I find truth in a lot of other spiritual traditions. I am particularly drawn to liberal Christianity, with its emphasis on the Christian ethic of love and inclusion driving everything else. I love the way some branches of liberal Christianity open their arms to people of all sexual orientations, and give gay people a place to worship and find fellowship. I also love liberal Christianity’s fluidity when it comes to gender issues. The way they pray to the Father, the Mother, the Creator, etc. and it’s no big deal, since all those words are seen as metaphors for non-gendered God. And also the way they include women in their clergy. I love seeing a woman up there on Sunday carrying out sacred rituals like communion.

  3. Caroline says:

    I was also going to say that one of the best things a Mormon ever said was about this. Brigham Young said something like, “We embrace all truth, no matter where we find it.” I love the way that opens up space for us Mormons to embrace various beliefs and practices that uplift, even if it’s outside the tradition.

  4. Amelia says:

    i’ve always loved that idea of all truth being part of one whole. it authorized me to seek truth everywhere, rather than just inside the church. and i have found truth in many places. i frequently listen to “speaking of faith” on public radio and have found a huge variety of approaches to spirituality there. some are just interesting. others have been transformative. i also really like the pbs series “faith and reason,” especially pema chodron’s interview (hat tip to jana).

    as far as my own practice goes, i’ve attended and found a great deal of peace in the local quaker meeting. i find more consonance between my personal spiritual beliefs and the quaker testimonies (simplicity, peace, integrity, community, and equality). i suppose what makes me feel that way is there is no stringency in how to interpret those testimonies–there’s more freedom for individual’s to live their own beliefs as they see fit–a freedom i find lacking in mormonism. and i love the worship of an unprogrammed quaker meeting. in mormonism, i feel like we’re constantly trying to fill the silence with Truth. at quaker meeting, i feel like silence is there so people can listen. to themselves. to their community. to others. and that silence feels more honest to me. because frankly, i don’t know what Truth is, even if i think i’ve found some truths.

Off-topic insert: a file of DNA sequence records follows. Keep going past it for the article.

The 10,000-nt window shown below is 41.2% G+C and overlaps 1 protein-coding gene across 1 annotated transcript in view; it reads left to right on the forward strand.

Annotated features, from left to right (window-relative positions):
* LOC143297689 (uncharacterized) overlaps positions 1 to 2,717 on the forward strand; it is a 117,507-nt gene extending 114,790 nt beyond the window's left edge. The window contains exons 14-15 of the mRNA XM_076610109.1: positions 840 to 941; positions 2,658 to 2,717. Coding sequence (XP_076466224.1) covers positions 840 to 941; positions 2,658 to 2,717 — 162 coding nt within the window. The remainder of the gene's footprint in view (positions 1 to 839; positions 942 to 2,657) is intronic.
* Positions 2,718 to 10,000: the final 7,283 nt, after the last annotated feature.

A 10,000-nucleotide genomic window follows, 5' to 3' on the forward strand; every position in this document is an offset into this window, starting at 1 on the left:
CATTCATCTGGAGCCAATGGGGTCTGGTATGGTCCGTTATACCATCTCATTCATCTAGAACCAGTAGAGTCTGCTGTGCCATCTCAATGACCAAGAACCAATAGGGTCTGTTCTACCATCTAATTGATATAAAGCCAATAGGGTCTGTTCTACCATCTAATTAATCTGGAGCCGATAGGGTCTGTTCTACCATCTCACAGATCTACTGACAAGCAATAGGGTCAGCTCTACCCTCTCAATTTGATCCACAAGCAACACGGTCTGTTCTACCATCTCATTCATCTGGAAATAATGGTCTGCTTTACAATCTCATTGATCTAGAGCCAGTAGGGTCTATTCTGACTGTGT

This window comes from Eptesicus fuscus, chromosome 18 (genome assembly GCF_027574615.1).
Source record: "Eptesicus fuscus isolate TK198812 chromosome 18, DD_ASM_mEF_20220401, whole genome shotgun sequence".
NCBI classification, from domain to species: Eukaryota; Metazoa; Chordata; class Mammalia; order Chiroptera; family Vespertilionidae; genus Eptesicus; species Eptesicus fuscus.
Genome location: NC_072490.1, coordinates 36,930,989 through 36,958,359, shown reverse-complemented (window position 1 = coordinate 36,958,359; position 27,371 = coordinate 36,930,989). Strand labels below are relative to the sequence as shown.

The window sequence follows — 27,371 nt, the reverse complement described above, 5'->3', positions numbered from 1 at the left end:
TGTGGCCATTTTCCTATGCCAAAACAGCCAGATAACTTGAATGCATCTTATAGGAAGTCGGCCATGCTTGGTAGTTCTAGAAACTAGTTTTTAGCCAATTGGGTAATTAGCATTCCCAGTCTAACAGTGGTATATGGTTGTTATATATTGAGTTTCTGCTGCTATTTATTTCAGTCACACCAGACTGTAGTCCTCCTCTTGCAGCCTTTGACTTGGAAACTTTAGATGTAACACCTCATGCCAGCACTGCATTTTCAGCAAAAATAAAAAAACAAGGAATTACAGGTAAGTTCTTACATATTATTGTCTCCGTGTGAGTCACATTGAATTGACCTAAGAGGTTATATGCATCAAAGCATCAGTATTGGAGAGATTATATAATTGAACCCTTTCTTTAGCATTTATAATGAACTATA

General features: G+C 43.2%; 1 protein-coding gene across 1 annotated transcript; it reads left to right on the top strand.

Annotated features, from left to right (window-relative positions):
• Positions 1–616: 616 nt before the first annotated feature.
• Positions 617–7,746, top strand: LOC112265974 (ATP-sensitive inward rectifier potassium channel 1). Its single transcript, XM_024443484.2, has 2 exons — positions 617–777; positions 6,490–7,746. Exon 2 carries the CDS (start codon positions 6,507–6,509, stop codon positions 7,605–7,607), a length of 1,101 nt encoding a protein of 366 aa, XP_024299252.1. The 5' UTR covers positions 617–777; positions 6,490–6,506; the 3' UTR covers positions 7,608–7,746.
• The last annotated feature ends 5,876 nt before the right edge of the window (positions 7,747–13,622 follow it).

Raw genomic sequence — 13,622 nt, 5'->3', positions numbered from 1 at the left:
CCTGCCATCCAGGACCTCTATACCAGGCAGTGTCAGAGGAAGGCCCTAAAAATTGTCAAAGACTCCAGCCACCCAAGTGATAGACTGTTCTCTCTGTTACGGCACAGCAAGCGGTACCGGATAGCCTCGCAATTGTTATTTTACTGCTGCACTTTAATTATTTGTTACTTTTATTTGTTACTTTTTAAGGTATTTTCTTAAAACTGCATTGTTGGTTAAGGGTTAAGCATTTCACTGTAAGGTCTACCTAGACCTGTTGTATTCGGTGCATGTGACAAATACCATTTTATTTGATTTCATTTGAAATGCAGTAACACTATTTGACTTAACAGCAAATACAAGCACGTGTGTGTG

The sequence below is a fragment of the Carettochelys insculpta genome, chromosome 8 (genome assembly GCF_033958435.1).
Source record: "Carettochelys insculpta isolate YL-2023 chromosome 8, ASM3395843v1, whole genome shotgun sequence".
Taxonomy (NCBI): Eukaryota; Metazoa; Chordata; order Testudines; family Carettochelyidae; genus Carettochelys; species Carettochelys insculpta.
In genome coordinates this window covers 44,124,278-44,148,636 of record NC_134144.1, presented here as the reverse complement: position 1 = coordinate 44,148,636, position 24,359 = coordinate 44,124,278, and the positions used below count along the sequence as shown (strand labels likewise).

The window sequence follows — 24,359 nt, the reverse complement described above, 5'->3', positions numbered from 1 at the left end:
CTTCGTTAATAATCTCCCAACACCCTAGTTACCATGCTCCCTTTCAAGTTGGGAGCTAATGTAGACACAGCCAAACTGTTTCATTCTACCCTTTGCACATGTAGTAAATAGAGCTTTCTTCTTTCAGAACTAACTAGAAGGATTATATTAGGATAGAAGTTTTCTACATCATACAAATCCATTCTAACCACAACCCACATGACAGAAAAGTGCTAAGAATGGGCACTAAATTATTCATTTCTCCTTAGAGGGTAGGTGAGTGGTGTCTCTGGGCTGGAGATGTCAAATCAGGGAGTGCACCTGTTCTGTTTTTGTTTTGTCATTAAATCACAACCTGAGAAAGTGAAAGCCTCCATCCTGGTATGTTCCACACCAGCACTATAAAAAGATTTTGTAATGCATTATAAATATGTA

5. Alisa says:

    I’ve been thinking about this a lot lately as I’ve been trying to learn meditation, which is recommended by the Church, but little dteail is given on how to do this as a meditating Mormon. I’ve found that a lot of other faiths have more instruction on this common spiritual practice, and this has really opened my eyes to a new way to be spiritual, and have peace, in my life.

  6. Dora says:

    I’m tired of the broad generality of Sunday School answers: pray, read the scriptures, attend your meetings, follow the commandments, etc.

    Instead, I like looking at the process of individual spiritual searching. I like talking to people about their personal experiences. I like listening to “This I Believe.” I hunger to know how others apply spiritual/religious practices in their own lives, and how they deal with the resultant fruition or unfulfillment. It’s not so much what people or institutions declare, but how they reveal their soul through action.